This is mostly cross-posted from another blog, but I have some additional comments here because yesterday was a good example of how difficult it is to get consensus even on such a basic concept as the merits of the U.S. Constitution.
There are always critics. Some are more subtle than others.
Yesterday, September 17, was Constitution Day in the United States.
In commemoration of Constitution Day, I'm speaking on the topic of "The Liberty of Righteousness" at an online forum tomorrow on the Title of Liberty.
Yesterday, President Trump announced a highly significant initiative - the 1776 Commission.
Trump discussed the “left-wing indoctrination” in many American schools as well as curriculum that “views every issue through the lens of race." The 1776 Commission will lead to “patriotic education,” in connection with a grant awarded by the National Endowment for the Humanities to develop a ”pro-American curriculum that celebrates the truth about our nation's great history."
In that paragraph, I used quotations to show the terms used by the President, not to convey any sense of irony. I think this is an important initiative because students in public schools today are not learning basic facts of American history, the context of the Revolutionary and Civil Wars, or even basic life success strategies.
In a new nationwide study of more than 10,000 Americans age 18 to 39 (200 randomly selected in each state), nearly two-thirds of respondents didn’t know 6 million Jews were killed during the Holocaust, 48% couldn’t name a single World War II-era concentration camp or ghetto, and more than 10% believed Jews themselves caused the Holocaust.
This is comparable to the results of education in the Church, including the Saints book and the work of the M2C citation cartel. Most young LDS know nothing about why the hill in New York is called Cumorah, and most now believe that Joseph didn't use the Urim and Thummim or the plates themselves because he just read words off a stone he put in a hat.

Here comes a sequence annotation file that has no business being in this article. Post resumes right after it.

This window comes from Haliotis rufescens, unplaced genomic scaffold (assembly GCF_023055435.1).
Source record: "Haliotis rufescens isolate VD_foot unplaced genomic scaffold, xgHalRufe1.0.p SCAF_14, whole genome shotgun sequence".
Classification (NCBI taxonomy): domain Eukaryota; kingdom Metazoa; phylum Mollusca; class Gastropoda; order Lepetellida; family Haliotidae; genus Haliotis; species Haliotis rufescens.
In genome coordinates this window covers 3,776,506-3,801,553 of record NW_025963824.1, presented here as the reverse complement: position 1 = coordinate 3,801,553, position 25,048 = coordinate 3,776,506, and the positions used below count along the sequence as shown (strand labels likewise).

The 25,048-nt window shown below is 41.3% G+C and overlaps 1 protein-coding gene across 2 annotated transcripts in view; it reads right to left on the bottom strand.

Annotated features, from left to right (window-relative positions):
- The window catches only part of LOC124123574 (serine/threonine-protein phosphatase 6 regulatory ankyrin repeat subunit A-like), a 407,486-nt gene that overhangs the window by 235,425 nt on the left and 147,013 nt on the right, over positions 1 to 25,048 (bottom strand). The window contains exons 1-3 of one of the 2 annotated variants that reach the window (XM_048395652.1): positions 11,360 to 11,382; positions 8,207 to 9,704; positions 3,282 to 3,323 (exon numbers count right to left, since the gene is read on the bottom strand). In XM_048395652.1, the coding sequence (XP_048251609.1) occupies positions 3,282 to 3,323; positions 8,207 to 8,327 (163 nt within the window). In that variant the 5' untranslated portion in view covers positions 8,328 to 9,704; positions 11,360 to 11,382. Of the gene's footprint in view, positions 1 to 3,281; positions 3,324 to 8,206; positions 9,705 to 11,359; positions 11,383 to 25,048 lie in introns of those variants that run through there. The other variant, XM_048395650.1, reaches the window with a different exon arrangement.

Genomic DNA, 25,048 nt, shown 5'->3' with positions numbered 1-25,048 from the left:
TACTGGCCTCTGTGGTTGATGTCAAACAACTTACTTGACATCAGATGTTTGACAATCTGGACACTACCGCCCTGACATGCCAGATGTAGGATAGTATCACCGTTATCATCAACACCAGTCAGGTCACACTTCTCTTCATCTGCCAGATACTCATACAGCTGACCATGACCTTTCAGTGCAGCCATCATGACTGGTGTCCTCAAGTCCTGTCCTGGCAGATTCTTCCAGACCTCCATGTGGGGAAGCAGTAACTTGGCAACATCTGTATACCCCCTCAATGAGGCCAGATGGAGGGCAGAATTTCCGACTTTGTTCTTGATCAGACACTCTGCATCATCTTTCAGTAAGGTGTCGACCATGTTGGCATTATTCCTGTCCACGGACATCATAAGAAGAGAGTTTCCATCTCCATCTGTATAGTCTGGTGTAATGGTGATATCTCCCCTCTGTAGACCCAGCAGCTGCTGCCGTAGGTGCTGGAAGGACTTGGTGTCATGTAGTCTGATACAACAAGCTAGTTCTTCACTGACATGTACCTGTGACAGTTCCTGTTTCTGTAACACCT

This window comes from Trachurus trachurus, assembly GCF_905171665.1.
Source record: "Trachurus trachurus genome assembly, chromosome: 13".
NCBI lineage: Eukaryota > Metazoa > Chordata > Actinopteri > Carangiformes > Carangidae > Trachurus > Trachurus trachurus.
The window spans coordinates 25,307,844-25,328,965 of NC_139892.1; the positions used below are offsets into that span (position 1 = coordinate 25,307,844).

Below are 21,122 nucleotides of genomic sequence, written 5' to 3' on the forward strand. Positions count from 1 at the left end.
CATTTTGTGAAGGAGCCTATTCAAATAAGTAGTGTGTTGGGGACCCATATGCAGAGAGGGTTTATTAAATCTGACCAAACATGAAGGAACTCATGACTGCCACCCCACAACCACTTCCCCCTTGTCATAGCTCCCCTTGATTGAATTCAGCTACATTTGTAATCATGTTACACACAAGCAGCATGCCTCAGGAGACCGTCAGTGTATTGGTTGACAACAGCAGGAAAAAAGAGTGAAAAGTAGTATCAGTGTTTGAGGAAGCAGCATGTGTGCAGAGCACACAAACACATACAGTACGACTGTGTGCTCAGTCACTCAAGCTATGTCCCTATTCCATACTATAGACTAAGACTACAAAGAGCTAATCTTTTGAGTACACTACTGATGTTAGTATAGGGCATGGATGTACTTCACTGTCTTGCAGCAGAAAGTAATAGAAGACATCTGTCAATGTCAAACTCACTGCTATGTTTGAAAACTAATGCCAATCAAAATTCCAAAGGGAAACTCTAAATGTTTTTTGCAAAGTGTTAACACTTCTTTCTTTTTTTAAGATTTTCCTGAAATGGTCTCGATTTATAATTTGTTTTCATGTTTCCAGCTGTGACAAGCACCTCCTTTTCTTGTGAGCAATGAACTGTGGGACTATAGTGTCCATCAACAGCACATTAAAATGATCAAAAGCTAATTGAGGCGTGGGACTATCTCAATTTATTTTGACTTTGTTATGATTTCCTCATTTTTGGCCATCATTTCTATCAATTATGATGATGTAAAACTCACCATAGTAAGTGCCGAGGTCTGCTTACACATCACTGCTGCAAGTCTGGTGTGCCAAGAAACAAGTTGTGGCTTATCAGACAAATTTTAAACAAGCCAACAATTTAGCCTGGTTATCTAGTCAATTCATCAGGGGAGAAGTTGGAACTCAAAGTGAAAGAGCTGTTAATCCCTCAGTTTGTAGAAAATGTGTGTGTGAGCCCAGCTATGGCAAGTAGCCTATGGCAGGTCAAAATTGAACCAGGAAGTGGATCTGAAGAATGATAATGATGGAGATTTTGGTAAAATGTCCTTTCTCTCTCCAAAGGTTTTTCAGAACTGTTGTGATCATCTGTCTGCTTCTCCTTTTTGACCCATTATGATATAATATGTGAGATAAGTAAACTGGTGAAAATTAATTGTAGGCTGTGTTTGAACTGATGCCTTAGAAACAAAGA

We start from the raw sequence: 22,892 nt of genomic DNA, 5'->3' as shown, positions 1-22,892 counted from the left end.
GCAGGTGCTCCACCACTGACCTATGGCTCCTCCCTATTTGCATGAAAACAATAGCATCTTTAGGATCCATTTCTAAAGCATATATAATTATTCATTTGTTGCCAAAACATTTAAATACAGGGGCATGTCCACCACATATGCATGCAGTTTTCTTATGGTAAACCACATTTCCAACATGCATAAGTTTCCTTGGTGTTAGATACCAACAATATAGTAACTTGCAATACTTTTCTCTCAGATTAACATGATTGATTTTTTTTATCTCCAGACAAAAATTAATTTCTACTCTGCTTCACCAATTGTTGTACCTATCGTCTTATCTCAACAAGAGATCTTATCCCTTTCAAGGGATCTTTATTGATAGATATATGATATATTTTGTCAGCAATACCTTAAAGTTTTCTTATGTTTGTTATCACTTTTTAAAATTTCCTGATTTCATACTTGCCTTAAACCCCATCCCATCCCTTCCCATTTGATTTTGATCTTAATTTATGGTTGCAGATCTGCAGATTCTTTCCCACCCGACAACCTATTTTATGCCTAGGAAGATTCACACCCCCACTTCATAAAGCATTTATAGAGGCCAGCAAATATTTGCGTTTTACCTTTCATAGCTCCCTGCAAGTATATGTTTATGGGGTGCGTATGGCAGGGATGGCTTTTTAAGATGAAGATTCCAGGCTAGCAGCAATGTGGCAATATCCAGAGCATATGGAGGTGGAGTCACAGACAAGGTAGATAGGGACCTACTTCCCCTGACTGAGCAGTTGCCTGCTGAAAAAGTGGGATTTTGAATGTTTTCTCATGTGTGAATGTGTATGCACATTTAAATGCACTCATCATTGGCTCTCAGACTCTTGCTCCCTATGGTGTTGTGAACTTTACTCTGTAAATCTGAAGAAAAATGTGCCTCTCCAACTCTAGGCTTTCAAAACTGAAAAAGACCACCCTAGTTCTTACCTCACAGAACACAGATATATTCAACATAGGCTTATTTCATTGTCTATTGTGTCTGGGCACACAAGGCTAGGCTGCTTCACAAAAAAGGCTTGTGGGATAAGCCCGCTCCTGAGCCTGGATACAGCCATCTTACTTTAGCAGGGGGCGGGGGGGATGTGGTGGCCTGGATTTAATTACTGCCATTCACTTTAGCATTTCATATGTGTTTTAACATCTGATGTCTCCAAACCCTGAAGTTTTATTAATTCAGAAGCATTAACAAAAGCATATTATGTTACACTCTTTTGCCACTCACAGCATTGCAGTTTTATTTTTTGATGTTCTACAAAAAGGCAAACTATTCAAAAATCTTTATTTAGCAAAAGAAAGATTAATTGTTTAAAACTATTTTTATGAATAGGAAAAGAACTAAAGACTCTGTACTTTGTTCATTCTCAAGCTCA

We need an 1830 Commission in the Church to revitalize what the founders taught.
Regarding the 1776 Commission, public schools have always been designed to indoctrinate kids to become productive citizens, but in recent years, teachers with private agendas have imposed their own views in many cases.
As expected, critics framed the 1776 Commission with the latest code words from the left. Notice the adjectives the author chose, and which words are in scare quotes and which are not.
In austere, starkly divisive remarks, President Trump on Thursday said he would create a commission to promote "patriotic education" and announced the creation of a grant to develop a "pro-American curriculum." The move is largely political — a reaction to a growing push by some academics for schools to teach an American history that better acknowledges slavery and systemic racism.
Here's another way the same story could have been told.
In direct, specific and clear remarks, President Trump on Thursday said he would create a commission to promote patriotic education and announced the creation of a grant to develop a pro-American curriculum. The move is largely political — a reaction to a growing push by some academics for schools to teach an American history that "better acknowledges slavery" and "systemic racism."
These editing tactics are commonly used to influence readers, often without readers even realizing it.
Attorney General Barr also gave an important speech about the Constitution. The text is here:
The speech was a straightforward explanation of how the Justice Department is supposed to work, but predictably, leftist organizations and politicians performed outrage theater.